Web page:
More recently researchers in Israel have come up with a way to image through thin layers of scattering material - as you can see in the link, they are also able to see "through fog" (although it was not clear to me whether their technique can apply to actual imaging in fog).

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    $\begingroup$ A nice answer. I particularly liked your additional comments about improving visibility. I wouldn't have thought of that and it was very interesting. $\endgroup$ May 6 '15 at 21:07
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    $\begingroup$ I wonder if some of the self-driving car technologies have a solution to this problem. $\endgroup$ May 6 '15 at 22:27
  • $\begingroup$ @Darthfett the LIDAR used in autonomous cars works a lot like the raster technique I described - but you can add additional timing techniques (using fast pulsed laser and looking at the time resolved response) to create a 3D map that looks right through the fog. Resolution may be poor - but penetration (and characterization) are outstanding. $\endgroup$
    – Floris
    May 6 '15 at 23:25
  • $\begingroup$ @Floris that's amazing. What background do you have with this stuff? $\endgroup$ May 7 '15 at 3:34
  • $\begingroup$ I'm wondering about that scanning light source. There's a rather remarkable effect that 180 degrees scattering is twice as strong as any other scattering, in the case of internal reflections. This is because the 180 degree paths are bidirectional, and have to be counted twice. Purely classical physics, this, but still a late 20th century discovery. Engineering-wise, this means that you may actually want to design for non-180 degree scattering. Underwater you're not dealing with internal reflections in a droplet so that's another matter. $\endgroup$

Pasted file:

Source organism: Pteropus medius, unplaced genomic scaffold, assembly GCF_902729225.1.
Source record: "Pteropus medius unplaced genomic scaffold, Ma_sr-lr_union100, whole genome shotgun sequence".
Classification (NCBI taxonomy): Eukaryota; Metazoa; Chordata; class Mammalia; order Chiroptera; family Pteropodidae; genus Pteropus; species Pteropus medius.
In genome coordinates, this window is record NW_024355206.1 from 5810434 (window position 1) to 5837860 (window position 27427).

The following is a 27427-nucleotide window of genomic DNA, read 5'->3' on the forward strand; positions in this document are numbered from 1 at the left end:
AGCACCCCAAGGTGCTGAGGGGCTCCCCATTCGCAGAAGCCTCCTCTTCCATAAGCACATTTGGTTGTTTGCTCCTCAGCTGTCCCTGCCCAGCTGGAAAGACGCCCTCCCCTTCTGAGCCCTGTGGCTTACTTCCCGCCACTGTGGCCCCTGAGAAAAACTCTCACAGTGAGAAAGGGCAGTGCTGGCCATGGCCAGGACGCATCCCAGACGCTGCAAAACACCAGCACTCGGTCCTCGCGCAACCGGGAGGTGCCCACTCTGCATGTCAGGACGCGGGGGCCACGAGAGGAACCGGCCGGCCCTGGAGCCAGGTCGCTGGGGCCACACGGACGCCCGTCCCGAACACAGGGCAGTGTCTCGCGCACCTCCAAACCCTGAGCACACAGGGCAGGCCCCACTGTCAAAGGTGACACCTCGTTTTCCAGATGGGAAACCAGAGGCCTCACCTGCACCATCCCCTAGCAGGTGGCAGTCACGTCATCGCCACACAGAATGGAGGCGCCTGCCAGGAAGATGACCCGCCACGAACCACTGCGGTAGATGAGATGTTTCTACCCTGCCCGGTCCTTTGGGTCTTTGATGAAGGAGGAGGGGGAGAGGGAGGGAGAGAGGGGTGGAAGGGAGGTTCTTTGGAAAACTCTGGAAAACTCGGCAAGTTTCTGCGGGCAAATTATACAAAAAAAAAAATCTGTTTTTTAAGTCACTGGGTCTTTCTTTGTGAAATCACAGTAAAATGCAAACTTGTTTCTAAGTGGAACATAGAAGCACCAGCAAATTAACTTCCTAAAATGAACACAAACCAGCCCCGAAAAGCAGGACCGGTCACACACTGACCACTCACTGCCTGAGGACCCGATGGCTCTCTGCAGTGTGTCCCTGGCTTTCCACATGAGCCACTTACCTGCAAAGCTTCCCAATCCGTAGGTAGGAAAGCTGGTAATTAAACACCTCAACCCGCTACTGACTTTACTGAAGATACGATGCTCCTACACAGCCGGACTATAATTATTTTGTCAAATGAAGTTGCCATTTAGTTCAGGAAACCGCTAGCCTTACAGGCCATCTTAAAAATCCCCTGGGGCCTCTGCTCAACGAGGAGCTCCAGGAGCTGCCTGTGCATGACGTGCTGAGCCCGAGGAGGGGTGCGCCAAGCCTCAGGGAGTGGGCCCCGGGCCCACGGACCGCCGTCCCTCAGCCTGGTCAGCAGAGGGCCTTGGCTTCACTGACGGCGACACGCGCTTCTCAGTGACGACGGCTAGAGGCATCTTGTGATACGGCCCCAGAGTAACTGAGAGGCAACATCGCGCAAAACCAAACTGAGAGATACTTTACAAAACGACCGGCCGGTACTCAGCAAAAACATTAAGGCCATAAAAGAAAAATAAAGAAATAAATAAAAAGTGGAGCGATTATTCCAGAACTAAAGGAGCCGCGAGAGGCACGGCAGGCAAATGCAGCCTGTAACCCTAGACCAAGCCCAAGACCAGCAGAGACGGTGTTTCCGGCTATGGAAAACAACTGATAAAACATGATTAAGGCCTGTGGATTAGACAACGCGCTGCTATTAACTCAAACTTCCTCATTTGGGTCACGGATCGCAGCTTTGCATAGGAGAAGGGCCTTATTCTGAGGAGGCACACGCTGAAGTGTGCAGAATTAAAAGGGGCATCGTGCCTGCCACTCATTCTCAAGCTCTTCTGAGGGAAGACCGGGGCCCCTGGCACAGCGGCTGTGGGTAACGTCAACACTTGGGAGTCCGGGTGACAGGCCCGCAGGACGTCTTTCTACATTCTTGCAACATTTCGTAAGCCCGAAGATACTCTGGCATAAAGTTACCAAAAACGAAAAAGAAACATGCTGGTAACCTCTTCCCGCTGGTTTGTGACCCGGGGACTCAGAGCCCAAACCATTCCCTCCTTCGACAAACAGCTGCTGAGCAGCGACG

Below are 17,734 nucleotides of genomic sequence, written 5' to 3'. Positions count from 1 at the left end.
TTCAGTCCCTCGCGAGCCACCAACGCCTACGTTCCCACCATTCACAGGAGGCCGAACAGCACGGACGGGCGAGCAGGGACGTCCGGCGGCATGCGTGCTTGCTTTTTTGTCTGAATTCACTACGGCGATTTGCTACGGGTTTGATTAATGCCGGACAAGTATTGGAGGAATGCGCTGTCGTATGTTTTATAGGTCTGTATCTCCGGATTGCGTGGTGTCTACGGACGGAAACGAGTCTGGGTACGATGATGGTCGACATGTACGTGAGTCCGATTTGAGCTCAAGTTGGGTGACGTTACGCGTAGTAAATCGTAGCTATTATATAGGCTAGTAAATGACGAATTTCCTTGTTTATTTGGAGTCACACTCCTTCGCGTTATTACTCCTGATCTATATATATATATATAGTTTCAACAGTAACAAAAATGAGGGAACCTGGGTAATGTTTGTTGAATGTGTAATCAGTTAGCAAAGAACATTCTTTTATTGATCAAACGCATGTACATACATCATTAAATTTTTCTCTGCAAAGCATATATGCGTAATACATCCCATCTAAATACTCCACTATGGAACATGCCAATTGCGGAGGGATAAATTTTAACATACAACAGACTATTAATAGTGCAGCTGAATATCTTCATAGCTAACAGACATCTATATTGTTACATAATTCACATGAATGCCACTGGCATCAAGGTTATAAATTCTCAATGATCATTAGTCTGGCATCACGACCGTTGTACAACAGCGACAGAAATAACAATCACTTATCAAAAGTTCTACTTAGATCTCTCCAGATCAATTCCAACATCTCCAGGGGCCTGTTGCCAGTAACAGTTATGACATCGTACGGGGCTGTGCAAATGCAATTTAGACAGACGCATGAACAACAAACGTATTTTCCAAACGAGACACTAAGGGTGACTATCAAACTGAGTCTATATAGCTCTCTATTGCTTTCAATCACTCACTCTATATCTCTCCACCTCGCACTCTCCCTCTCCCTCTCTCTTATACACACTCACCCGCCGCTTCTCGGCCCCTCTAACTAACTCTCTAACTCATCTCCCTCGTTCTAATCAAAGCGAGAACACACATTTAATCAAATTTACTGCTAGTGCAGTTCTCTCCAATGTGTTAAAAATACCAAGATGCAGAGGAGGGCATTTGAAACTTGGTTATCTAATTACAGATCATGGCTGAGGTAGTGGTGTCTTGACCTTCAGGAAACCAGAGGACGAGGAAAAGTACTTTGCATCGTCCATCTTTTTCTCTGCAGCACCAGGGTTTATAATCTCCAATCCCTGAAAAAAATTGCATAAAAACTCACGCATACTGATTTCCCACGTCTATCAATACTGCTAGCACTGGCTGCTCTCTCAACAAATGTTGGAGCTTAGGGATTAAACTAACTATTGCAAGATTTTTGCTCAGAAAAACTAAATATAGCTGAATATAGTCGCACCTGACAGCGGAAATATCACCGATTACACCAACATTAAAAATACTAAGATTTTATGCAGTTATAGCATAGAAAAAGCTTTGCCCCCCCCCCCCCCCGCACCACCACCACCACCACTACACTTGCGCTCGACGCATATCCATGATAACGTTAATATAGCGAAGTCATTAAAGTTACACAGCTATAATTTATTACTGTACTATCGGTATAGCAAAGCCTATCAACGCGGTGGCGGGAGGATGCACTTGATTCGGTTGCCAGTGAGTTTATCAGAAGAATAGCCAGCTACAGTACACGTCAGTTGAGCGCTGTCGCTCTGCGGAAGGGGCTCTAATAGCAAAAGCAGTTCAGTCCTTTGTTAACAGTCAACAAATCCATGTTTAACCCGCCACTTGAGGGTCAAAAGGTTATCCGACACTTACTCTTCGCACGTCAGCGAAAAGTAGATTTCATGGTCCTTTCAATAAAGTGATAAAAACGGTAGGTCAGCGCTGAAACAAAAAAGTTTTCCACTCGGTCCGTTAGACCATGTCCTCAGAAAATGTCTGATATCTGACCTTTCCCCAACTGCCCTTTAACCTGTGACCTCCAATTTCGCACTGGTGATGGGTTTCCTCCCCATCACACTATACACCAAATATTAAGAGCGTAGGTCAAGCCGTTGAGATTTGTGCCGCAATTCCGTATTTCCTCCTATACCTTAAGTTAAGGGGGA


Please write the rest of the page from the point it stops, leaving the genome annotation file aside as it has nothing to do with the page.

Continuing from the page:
– MSalters
    May 7 '15 at 7:50
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From the Wikipedia article on fog:

Sound typically travels fastest and farthest through solids, then liquids, then gases such as our atmosphere. The distance the water molecules are from each other, and temperature, are the reasons sound is affected during a fog condition. Molecule effect: Though fog is essentially water, the molecules are barely touching each other. High pitched sounds have a high frequency, which in turn means they have a short wavelength (velocity = f x lambda). This means that to transmit a high frequency wave, lots of air has to be moved back and forth, and very quickly; consequently, there can actually be a loss or damping effect of high pitched sounds because they wouldn't travel as far as they might when not being refracted off of separated water molecules which make up the consistency of fog. In contrast, low pitched notes, with a low frequency and a big wavelength, are moving the air less fast and less often, so the losses are reduced. Therefore, low-pitched notes are less affected by fog and will also travel further, thus the low pitched tone of a foghorn. Temperature effect: A fog occurs during a temperature inversion where cold air is pooled at the surface helping to create the fog, while warmer air sits aloft. This reversed boundary between cold air and warm air, is able to reflect sound waves back toward the ground, allowing sound that would normally radiate out escaping into the higher atmosphere, to bounce back and travel near the surface. Hence, a temperature inversion increases the distance that lower frequency sounds travel by reflecting the sound between the ground and the inversion layer.